Aging & Longevity

Six Intriguing Ideas from David Sinclair’s Book, Lifespan: Why We Age — and Why We Don’t Have To

In his book, Harvard’s Dr. David Sinclair presents concepts such as the Information Theory of Aging — how modifications to our DNA may cause aging.

By Bennett M. Sherman

Key Points:

Dr. Sinclair presents six key ideas in Lifespan: Why We Age — and Why We Don’t Have To:

  • Aging is a disease: Instead of treating age-related diseases, we must focus on their root cause — aging.
  • The Information Theory of Aging: According to this theory, aging results from the progressive loss or corruption of epigenetic information stored as molecular modifications on DNA — epigenetic changes.
  • Longevity-promoting factors: More and more research is focusing on longevity factors that may slow age-related epigenetic changes, such as sirtuins, nicotinamide adenine dinucleotide (NAD+), and target of rapamycin (TOR).
  • Activating the survival network: Some everyday practices like calorie restriction, cold exposure, and intermittent fasting may activate longevity genes — referred to as the survival network — and possibly extend lifespan.
  • Chemical and technological routes to a longer life: Several existing compounds and future technologies have the potential to extend lifespan and alleviate age-related diseases like the NAD+ precursor nicotinamide mononucleotide (NMN).
  • Implications for our future: A longer-living global population may pose a geopolitical and economic conundrum and have adverse impacts on the environment; however, Dr. Sinclair believes human innovation may counteract these dangers.

Dr. David Sinclair, a Harvard professor and award-winning expert on aging, wrote a popular book on aging titled Lifespan: Why We Age — and Why We Don’t Have To. In his book, published in September 2019, he covers six groundbreaking ideas.

Reclassifying Aging as a Disease

The first thought-provoking idea Sinclair writes about is reclassifying aging as a disease. The rationale behind this conception comes from the fact that researchers currently look for cures for individual age-related diseases like cancer and Alzheimer’s disease. With this “whack-a-mole” approach to medicine, in the sense that we attack diseases individually, we do not get to the root problem. Behind each age-related disease are common aging processes that take a toll on our bodies.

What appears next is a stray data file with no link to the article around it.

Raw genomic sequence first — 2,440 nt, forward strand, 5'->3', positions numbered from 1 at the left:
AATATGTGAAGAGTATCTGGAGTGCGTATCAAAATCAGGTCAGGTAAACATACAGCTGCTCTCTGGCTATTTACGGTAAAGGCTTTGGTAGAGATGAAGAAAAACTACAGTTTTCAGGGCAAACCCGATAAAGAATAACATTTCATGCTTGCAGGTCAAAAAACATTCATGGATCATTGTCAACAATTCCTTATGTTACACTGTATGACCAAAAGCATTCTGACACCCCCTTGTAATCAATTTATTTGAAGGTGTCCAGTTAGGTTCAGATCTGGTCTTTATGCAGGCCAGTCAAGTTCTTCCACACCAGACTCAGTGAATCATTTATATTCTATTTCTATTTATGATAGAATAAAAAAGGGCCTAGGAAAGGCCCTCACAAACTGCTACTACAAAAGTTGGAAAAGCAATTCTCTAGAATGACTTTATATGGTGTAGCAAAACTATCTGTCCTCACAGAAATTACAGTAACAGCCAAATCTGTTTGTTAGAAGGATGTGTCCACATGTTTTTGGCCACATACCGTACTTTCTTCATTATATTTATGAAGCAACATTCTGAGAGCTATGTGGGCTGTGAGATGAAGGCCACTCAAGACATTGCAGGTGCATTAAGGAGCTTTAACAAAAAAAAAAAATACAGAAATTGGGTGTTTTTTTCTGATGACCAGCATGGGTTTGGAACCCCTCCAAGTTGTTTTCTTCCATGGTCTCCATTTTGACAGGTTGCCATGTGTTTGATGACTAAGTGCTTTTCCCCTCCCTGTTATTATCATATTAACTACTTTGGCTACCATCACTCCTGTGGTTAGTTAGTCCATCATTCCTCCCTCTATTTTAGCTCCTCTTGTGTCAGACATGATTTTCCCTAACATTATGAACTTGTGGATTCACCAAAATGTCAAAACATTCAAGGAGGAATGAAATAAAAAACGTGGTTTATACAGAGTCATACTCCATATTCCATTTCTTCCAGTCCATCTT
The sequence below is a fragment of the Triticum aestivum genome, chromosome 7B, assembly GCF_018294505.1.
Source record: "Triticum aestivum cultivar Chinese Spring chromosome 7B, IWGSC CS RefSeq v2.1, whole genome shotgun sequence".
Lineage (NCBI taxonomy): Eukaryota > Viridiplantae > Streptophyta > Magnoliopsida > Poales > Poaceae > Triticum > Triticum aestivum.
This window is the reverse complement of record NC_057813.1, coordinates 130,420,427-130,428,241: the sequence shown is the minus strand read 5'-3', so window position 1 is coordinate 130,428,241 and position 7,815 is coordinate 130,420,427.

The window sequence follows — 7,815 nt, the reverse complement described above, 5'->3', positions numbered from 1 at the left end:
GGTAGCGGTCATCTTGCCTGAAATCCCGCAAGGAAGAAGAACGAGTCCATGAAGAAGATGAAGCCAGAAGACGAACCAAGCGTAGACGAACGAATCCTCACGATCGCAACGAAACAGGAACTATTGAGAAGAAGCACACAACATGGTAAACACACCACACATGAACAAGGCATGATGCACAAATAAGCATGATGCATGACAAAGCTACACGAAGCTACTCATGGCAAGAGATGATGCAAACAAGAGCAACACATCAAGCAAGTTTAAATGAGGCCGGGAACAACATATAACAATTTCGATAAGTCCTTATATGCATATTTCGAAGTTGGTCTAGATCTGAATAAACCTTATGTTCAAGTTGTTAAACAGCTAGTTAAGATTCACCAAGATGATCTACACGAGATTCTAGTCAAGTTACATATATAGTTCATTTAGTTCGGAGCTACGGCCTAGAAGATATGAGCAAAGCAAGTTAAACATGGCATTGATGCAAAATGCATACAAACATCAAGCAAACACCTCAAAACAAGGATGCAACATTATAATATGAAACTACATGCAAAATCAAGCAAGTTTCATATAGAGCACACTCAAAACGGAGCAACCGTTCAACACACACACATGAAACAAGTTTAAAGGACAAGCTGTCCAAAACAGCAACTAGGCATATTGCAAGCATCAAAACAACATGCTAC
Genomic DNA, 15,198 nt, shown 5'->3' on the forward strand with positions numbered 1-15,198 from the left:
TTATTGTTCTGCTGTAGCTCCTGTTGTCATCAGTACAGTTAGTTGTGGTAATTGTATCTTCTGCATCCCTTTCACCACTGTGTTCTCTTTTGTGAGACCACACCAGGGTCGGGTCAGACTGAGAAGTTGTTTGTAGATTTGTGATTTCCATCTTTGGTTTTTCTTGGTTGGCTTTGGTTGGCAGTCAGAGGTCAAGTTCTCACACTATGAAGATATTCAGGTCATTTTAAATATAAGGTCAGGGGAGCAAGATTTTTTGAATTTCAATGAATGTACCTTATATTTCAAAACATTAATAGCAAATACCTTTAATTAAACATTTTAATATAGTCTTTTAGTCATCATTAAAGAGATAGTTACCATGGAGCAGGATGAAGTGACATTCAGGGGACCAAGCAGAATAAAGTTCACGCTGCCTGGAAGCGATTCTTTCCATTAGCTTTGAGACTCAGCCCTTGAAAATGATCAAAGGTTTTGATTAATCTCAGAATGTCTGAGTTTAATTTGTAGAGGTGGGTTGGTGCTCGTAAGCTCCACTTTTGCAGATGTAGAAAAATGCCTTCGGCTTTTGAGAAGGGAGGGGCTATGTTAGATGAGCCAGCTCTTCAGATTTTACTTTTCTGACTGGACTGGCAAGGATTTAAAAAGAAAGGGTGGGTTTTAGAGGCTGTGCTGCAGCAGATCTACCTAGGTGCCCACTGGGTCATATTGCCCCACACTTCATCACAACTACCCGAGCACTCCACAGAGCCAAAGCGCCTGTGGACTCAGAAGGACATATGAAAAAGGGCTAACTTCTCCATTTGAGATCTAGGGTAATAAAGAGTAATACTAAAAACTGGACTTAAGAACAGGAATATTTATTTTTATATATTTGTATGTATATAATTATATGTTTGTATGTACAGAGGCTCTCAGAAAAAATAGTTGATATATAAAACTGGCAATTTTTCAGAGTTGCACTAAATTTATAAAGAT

As Dr. Sinclair puts it, “There is nothing more dangerous to us than age. Yet we have conceded its power over us. And we have turned our fight for better health in other directions.”

The thing is that stopping the progression of one age-related disease does not make it less likely we will die of another. While lifespans have increased with the “whack-a-mole” approach to confronting each disease on its own, we still do not get more years where we live disease-free (no increased healthspan). Thus, targeted research on aging itself may hold the key to alleviating multiple aging-associated diseases and prolonging human lifespans.

The Information Theory of Aging

The second key idea presented in Dr. Sinclair’s book is the Information Theory of Aging. For this theory, Dr. Sinclair proposes that the single underlying cause of aging is the loss of information contained within chemical modifications on DNA from the progressive corruption and deterioration of this information. He refers to the information contained in chemical modifications on DNA as epigenetic information. According to this theory, the age-related loss of epigenetic information provokes the so-called hallmarks of aging, physiological characteristics that arise because of aging or which may cause aging.